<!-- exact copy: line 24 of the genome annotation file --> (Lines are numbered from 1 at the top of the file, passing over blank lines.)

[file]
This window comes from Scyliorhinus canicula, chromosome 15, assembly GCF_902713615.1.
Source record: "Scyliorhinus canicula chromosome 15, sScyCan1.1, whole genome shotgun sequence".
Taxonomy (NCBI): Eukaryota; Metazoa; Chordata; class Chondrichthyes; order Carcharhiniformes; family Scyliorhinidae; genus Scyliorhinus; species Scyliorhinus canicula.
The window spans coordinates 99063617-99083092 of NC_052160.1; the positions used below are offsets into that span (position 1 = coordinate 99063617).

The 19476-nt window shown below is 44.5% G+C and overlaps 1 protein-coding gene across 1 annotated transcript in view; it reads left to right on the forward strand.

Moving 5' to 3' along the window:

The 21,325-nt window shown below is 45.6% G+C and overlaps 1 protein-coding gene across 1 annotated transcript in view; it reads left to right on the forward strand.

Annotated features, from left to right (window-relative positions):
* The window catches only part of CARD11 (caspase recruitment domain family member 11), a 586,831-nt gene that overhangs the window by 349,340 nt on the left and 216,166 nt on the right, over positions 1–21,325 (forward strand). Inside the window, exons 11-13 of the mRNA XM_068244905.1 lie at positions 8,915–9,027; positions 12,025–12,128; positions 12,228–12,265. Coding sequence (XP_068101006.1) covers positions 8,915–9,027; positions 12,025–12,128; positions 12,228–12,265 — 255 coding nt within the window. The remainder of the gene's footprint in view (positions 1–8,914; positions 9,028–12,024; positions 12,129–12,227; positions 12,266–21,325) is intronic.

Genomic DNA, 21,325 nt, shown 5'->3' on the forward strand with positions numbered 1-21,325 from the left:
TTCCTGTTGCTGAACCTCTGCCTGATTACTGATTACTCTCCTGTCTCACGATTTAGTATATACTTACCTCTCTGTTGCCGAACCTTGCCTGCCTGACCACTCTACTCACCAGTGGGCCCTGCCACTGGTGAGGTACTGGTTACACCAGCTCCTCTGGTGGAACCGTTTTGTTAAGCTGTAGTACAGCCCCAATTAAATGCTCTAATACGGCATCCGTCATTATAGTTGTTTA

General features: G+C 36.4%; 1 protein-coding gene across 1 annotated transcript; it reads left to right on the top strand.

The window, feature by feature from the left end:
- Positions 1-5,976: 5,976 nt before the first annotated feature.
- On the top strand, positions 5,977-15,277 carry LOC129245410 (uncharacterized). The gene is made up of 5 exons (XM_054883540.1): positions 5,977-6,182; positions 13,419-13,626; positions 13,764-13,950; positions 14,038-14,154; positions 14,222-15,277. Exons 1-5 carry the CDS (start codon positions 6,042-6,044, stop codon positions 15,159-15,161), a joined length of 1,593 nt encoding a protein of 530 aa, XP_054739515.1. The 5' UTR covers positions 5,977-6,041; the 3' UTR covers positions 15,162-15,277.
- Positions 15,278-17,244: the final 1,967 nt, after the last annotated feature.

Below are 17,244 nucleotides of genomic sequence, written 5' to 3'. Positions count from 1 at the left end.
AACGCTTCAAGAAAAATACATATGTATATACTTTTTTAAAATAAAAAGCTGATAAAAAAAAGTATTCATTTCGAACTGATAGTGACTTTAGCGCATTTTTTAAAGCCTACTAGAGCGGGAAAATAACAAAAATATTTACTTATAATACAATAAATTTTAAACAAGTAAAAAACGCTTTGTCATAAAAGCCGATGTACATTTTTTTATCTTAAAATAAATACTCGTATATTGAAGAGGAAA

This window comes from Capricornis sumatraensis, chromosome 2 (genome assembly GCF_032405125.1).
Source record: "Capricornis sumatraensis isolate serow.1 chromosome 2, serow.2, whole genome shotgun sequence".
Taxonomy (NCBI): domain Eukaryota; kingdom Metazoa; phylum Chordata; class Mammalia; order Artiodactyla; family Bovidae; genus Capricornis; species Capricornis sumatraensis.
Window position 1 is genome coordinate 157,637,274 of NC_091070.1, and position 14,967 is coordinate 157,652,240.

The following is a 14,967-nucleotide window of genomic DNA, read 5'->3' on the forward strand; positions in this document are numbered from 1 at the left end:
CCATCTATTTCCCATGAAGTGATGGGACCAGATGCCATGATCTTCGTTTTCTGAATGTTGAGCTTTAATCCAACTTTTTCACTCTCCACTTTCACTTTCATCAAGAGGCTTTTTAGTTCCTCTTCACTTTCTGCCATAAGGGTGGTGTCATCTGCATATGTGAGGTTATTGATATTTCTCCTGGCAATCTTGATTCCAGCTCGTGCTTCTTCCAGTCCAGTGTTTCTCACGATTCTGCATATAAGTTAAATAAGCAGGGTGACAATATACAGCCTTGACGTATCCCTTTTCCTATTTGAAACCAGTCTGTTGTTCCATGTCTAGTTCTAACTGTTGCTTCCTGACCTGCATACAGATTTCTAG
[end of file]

CCATCTATTTCCCATGAAGTGATGGGACCAGATGCCATGATCTTCGTTTTCTGAATGTTGAGCTTTAATCCAACTTTTTCACTCTCCACTTTCACTTTCATCAAGAGGCTTTTTAGTTCCTCTTCACTTTCTGCCATAAGGGTGGTGTCATCTGCATATGTGAGGTTATTGATATTTCTCCTGGCAATCTTGATTCCAGCTCGTGCTTCTTCCAGTCCAGTGTTTCTCACGATTCTGCATATAAGTTAAATAAGCAGGGTGACAATATACAGCCTTGACGTATCCCTTTTCCTATTTGAAACCAGTCTGTTGTTCCATGTCTAGTTCTAACTGTTGCTTCCTGACCTGCATACAGATTTCTAG